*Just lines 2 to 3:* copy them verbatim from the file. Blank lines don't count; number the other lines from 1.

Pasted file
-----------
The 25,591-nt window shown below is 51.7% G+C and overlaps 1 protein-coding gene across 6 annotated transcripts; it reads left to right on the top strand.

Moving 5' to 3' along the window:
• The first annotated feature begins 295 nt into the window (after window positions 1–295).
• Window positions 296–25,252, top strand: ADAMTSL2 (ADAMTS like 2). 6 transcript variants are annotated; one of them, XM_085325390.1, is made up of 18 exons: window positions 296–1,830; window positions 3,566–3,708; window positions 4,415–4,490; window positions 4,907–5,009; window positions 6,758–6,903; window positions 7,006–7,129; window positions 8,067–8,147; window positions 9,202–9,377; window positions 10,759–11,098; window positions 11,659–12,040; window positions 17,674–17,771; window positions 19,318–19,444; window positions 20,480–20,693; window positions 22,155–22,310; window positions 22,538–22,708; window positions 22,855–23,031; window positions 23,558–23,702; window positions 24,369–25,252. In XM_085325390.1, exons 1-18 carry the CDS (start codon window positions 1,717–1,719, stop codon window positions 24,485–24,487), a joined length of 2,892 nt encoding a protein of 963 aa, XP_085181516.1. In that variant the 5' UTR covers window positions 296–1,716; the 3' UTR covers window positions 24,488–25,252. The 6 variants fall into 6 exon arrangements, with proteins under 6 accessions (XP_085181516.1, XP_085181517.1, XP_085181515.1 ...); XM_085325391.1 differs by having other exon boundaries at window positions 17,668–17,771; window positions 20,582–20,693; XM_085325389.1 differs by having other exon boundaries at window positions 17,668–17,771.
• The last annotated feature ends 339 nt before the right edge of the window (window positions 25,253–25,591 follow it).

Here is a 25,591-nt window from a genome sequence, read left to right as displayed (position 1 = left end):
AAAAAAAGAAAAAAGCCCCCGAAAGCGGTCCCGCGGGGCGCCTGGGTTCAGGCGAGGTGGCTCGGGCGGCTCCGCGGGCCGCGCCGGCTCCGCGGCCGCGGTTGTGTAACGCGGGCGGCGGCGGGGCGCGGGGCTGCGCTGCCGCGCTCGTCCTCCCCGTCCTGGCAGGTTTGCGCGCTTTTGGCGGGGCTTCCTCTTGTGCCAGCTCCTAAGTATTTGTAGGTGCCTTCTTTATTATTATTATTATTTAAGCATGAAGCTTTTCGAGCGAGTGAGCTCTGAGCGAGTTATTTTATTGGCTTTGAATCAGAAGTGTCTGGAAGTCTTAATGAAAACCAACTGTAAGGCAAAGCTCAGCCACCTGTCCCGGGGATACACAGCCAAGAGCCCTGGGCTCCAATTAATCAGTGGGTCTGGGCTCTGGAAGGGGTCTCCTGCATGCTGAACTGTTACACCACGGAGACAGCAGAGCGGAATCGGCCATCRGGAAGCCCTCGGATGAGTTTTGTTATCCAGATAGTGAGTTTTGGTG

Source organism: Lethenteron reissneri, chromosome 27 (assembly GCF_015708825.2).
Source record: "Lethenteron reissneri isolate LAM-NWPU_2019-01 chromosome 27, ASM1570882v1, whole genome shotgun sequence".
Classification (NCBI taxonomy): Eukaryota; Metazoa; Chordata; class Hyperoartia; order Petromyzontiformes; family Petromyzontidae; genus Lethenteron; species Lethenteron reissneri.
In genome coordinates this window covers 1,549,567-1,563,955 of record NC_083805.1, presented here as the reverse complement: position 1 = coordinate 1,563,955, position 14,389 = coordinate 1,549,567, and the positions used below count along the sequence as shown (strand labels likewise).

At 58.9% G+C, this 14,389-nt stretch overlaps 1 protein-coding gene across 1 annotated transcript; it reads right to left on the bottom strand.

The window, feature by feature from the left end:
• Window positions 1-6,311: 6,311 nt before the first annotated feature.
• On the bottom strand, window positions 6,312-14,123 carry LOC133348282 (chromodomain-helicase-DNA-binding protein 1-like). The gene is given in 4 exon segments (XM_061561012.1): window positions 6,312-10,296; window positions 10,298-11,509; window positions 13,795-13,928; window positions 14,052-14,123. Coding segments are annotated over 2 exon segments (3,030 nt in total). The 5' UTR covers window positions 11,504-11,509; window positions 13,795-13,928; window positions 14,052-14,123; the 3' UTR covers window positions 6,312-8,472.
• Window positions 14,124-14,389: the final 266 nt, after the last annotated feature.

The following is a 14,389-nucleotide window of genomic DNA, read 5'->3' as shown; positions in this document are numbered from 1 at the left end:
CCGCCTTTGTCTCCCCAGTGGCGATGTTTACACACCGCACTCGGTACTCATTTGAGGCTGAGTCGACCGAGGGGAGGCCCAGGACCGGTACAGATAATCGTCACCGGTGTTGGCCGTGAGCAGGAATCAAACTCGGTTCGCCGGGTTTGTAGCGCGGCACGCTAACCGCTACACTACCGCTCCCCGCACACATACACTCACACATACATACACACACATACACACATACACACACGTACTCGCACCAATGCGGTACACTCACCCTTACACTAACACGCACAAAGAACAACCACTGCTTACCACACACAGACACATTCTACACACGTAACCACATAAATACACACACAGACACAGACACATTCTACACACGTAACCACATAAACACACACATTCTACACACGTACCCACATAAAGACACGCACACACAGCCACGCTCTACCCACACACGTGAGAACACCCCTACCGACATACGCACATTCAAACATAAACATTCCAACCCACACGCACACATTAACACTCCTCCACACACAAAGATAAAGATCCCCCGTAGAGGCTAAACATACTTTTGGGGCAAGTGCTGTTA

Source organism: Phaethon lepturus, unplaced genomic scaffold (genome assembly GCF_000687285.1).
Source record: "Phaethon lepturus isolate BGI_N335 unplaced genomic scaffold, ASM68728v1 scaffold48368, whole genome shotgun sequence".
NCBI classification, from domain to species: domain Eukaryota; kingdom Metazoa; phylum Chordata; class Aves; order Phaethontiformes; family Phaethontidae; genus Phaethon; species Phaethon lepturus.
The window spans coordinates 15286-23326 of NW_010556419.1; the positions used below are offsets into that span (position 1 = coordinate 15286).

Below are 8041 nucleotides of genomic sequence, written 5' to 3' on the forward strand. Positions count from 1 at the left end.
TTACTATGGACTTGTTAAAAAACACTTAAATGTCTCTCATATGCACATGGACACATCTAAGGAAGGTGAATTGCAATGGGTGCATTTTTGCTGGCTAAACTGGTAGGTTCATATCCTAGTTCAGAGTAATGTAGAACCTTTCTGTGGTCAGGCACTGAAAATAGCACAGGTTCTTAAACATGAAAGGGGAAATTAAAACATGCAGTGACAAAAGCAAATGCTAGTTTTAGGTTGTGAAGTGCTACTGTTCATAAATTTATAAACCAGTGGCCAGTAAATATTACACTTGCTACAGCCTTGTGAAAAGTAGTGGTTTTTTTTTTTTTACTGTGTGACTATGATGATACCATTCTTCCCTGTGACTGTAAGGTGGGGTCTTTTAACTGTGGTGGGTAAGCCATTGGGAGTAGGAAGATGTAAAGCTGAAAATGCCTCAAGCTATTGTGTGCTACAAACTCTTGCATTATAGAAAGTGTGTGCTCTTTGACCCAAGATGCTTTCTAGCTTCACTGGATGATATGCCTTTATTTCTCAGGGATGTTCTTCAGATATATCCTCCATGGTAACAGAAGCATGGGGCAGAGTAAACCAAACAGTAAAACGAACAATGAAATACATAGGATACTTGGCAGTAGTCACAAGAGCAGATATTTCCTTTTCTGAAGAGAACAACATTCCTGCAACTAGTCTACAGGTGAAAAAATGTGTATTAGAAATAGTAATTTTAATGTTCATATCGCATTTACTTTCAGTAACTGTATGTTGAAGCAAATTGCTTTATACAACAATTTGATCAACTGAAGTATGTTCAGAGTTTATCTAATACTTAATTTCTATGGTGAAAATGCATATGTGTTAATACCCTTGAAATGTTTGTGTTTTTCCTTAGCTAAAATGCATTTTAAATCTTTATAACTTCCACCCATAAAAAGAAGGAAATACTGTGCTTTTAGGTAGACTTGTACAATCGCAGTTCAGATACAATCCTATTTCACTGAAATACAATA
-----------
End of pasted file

Moving 5' to 3' along the window:
• The first annotated feature begins 295 nt into the window (after window positions 1–295).